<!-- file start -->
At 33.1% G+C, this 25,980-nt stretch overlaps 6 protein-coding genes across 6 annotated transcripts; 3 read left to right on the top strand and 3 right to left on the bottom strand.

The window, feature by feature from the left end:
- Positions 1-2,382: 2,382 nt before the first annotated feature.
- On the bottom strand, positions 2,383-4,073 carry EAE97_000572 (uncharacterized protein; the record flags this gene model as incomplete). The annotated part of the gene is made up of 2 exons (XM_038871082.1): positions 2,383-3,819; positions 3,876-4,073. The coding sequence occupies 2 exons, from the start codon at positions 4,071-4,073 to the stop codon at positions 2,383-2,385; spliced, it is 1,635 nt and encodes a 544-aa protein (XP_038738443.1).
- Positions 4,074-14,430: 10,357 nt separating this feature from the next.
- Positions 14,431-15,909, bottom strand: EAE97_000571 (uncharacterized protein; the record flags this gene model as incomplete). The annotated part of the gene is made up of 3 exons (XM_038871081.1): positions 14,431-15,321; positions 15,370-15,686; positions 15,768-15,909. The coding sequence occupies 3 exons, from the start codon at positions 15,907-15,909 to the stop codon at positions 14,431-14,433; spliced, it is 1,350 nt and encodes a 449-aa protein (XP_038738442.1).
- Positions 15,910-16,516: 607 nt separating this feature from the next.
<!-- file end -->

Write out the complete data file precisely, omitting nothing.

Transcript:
At 33.1% G+C, this 25,980-nt stretch overlaps 6 protein-coding genes across 6 annotated transcripts; 3 read left to right on the top strand and 3 right to left on the bottom strand.

The window, feature by feature from the left end:
- Positions 1-2,382: 2,382 nt before the first annotated feature.
- On the bottom strand, positions 2,383-4,073 carry EAE97_000572 (uncharacterized protein; the record flags this gene model as incomplete). The annotated part of the gene is made up of 2 exons (XM_038871082.1): positions 2,383-3,819; positions 3,876-4,073. The coding sequence occupies 2 exons, from the start codon at positions 4,071-4,073 to the stop codon at positions 2,383-2,385; spliced, it is 1,635 nt and encodes a 544-aa protein (XP_038738443.1).
- Positions 4,074-14,430: 10,357 nt separating this feature from the next.
- Positions 14,431-15,909, bottom strand: EAE97_000571 (uncharacterized protein; the record flags this gene model as incomplete). The annotated part of the gene is made up of 3 exons (XM_038871081.1): positions 14,431-15,321; positions 15,370-15,686; positions 15,768-15,909. The coding sequence occupies 3 exons, from the start codon at positions 15,907-15,909 to the stop codon at positions 14,431-14,433; spliced, it is 1,350 nt and encodes a 449-aa protein (XP_038738442.1).
- Positions 15,910-16,516: 607 nt separating this feature from the next.